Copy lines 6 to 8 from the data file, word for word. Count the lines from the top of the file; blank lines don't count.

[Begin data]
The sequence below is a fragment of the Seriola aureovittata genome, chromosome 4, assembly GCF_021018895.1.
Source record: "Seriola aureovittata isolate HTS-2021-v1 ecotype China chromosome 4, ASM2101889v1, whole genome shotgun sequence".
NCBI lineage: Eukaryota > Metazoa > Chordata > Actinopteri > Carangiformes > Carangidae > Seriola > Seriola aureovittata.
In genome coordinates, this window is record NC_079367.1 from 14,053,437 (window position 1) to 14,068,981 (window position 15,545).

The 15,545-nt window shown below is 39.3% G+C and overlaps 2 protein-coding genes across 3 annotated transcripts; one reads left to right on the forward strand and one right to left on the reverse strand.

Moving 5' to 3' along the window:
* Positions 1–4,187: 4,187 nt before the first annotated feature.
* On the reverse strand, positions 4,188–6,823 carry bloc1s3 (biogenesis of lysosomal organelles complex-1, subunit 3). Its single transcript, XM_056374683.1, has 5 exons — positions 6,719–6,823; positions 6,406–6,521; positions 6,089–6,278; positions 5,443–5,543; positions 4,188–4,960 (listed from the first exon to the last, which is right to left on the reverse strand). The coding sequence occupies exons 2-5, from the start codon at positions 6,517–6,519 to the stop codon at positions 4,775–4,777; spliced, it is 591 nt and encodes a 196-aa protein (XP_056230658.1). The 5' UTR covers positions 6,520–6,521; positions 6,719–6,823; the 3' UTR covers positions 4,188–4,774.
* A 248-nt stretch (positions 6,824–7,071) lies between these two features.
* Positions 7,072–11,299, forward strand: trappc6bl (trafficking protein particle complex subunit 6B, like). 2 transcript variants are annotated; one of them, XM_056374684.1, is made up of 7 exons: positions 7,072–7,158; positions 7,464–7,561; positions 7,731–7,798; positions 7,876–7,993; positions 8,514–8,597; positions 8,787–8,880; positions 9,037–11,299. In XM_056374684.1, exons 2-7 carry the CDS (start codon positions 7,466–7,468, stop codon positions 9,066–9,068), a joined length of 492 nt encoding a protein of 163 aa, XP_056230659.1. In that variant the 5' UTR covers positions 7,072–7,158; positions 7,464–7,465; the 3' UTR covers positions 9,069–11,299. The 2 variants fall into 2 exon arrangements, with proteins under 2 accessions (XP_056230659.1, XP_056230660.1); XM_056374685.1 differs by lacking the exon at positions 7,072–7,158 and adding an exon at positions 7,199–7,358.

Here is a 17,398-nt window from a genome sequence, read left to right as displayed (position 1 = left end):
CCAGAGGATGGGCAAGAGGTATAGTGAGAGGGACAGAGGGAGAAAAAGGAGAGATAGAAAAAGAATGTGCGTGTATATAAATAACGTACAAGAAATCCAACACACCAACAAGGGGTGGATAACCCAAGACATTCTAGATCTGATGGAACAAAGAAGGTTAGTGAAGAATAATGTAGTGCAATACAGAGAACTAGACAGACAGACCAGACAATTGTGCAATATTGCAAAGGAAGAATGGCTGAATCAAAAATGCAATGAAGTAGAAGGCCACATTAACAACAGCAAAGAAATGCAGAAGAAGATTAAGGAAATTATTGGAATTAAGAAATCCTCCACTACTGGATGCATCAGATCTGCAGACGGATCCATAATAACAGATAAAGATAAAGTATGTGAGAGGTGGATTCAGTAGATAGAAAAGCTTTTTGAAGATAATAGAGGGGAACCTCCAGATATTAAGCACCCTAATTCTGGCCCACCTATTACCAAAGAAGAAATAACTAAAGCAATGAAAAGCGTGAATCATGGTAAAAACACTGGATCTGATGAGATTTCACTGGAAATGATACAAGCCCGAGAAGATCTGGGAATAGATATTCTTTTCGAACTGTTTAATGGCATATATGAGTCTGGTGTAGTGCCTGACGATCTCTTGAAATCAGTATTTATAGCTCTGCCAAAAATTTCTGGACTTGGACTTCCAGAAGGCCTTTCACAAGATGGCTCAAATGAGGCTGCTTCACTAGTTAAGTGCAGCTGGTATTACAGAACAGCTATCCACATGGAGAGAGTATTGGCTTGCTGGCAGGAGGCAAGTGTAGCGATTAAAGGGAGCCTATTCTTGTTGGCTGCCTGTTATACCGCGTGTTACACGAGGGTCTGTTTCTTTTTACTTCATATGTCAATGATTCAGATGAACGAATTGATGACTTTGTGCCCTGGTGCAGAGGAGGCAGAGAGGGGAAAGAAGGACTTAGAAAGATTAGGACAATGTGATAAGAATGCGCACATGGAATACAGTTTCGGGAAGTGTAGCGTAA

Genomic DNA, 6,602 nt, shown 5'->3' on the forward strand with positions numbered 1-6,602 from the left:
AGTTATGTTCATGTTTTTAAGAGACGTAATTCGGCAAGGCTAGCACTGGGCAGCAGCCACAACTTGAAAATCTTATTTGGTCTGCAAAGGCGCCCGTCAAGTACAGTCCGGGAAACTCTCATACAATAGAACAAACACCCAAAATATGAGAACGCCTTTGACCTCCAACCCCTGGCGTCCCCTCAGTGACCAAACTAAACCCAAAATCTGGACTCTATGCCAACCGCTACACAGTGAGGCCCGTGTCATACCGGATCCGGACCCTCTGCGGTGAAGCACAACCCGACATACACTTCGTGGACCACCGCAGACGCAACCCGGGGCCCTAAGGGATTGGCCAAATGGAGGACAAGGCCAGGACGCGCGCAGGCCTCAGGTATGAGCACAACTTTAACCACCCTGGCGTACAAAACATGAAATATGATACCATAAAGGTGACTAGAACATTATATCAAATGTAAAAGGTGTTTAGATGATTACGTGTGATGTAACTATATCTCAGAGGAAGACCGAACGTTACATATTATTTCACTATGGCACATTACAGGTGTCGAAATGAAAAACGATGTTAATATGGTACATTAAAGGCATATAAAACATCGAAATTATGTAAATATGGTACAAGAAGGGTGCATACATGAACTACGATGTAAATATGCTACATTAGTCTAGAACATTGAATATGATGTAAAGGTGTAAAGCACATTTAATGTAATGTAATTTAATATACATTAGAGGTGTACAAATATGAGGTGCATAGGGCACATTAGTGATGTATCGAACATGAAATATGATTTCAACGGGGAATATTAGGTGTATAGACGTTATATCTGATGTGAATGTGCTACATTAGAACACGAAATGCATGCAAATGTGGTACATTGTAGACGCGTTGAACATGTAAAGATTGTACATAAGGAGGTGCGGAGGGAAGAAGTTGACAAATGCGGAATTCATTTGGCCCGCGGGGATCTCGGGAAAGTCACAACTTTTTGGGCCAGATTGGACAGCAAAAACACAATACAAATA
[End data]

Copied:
Moving 5' to 3' along the window:
* Positions 1–4,187: 4,187 nt before the first annotated feature.
* On the reverse strand, positions 4,188–6,823 carry bloc1s3 (biogenesis of lysosomal organelles complex-1, subunit 3). Its single transcript, XM_056374683.1, has 5 exons — positions 6,719–6,823; positions 6,406–6,521; positions 6,089–6,278; positions 5,443–5,543; positions 4,188–4,960 (listed from the first exon to the last, which is right to left on the reverse strand). The coding sequence occupies exons 2-5, from the start codon at positions 6,517–6,519 to the stop codon at positions 4,775–4,777; spliced, it is 591 nt and encodes a 196-aa protein (XP_056230658.1). The 5' UTR covers positions 6,520–6,521; positions 6,719–6,823; the 3' UTR covers positions 4,188–4,774.